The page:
It was brought to our attention that there was a 30 week wait for appeal hearings, but with some thoughtful consideration we made contact with the tribunal and expressed our concerns that Mr R’s mental health was worsening and in the likely hood that he would need to wait the estimated 30 weeks, there was no saying how he might deteriorate and we kindly asked them to consider an earlier hearing. This was successful and Mr R’s hearing was heard at 20 weeks. Mr R was extremely anxious, but our senior support and information officer was able to attend this hearing alongside him which offered much reassurance to Mr R. Throughout the hearing our senior support and information officer was able to give a detailed description of Mr R’s ability to carry out daily activities and his limited mobility on most days and the type of support he requires when visiting BLW.

Mr R’s appeal was successful and has now been reinstated his award with a higher entitlement of the daily living component and has also been awarded standard mobility component. All money will be backdated to when he’s claim was stopped.

Case Study 3

Placed in the wrong group of Employment and Support Allowance

Ms S was signposted to me by a support worker from South London Maudsley Hospital. Ms S was struggling to meet her daily expenditure needs and is a full-time carer for her daughter who has severe mental health problems. Ms S wanted to apply to Southwark Council for an Emergency Hardship Fund as she was finding impossible to replace household white goods and beds.

It was appropriate to carry out a benefit assessment to see if Ms S was in receipt of the right benefits. In that time Ms S has been in receipt of Employment and Support Allowance (ESA) and was transitioned on to this benefit from Incapacity Benefit around 10 years ago. When this transition took place, Ms S was placed in the contributory based ESA group, this group is for those who have been in work for 2 or more years and who have paid income tax and are out work due to ill health, this can be temporary or permanent.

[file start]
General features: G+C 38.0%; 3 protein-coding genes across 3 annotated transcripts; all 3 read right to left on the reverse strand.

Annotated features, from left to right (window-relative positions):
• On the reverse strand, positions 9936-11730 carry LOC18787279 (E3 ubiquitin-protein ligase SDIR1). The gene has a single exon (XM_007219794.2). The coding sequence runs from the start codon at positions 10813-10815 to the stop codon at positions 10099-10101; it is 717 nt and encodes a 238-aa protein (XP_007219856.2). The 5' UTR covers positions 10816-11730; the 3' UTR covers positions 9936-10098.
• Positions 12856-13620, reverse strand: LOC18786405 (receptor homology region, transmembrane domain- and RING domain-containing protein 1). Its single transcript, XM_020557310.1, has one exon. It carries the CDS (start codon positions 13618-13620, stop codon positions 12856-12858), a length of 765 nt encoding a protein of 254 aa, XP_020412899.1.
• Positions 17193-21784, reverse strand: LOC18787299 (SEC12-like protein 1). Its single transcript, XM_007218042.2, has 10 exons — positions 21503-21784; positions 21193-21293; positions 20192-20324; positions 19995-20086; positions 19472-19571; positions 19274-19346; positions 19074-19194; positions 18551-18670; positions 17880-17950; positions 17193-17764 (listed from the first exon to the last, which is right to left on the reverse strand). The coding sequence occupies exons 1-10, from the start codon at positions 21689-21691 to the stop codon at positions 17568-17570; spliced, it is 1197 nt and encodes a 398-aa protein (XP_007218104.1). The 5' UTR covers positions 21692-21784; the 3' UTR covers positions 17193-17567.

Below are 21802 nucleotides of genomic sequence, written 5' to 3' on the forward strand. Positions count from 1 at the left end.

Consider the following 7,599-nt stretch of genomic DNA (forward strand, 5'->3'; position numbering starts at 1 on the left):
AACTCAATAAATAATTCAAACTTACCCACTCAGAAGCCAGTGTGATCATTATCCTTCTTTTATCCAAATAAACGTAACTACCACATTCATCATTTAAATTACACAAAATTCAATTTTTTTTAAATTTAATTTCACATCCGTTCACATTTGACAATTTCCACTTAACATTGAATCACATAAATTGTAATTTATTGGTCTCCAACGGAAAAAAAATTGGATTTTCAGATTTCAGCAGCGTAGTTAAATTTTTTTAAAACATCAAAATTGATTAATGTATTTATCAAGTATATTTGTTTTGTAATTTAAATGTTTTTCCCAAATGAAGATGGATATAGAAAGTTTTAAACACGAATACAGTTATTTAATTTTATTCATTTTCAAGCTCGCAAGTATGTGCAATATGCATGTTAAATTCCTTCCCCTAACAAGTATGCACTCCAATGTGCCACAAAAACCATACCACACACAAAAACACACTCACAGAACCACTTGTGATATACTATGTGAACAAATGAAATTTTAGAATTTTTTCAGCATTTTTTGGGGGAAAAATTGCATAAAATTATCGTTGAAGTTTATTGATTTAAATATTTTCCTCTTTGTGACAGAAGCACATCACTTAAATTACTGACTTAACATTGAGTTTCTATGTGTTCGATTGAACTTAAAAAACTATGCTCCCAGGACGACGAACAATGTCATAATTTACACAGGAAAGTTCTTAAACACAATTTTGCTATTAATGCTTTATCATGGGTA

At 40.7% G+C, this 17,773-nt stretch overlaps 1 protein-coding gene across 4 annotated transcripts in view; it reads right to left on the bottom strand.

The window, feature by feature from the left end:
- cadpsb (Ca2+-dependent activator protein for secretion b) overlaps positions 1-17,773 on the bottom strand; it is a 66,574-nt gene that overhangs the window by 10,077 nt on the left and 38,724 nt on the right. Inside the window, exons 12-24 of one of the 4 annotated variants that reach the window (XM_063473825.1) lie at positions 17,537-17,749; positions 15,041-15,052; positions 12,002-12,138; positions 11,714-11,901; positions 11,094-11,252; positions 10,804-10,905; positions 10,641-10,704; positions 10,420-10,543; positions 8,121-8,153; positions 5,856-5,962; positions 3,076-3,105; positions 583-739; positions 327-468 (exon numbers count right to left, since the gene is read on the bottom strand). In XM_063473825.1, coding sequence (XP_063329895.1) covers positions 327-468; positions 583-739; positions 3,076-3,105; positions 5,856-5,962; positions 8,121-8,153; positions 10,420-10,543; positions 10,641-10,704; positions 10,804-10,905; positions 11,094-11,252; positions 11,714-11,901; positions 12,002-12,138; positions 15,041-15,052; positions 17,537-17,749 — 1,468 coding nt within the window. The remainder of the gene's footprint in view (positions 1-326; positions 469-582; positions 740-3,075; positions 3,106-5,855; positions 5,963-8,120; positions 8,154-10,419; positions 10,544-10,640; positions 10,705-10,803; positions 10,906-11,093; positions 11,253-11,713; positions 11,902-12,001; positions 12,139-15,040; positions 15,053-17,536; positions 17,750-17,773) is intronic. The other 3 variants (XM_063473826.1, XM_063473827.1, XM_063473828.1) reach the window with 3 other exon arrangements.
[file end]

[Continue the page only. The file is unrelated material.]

Due to Ms S having always been in receipt of income-related benefits, she should have been transitioned on to the Income Related ESA group. Depending on the group a person is placed, they could be entitled to additional premiums, in Ms S’s case, she was losing these premiums due to being in the wrong group. We were able to make contact with the Department for Work and Pensions (DWP), and expressed our concern that this had happened.

The DWP sent out a form, which we were able to fill out together and send off. In less than 5 weeks, Ms S received 5 cheques payments into her bank account to the amount of £23,000, which was owed to her. This money cannot be classed as savings or capital as it is money owed to her that she was surviving without.

Ms S was suffering from ill health, physical and mental health problems and I asked her if she has ever heard of Personal Independence Payment, a non-means tested benefit that assists people with disabilities and health-related issues. Ms S is now in receipt of the correct benefit amounts and is no longer struggling like she was before.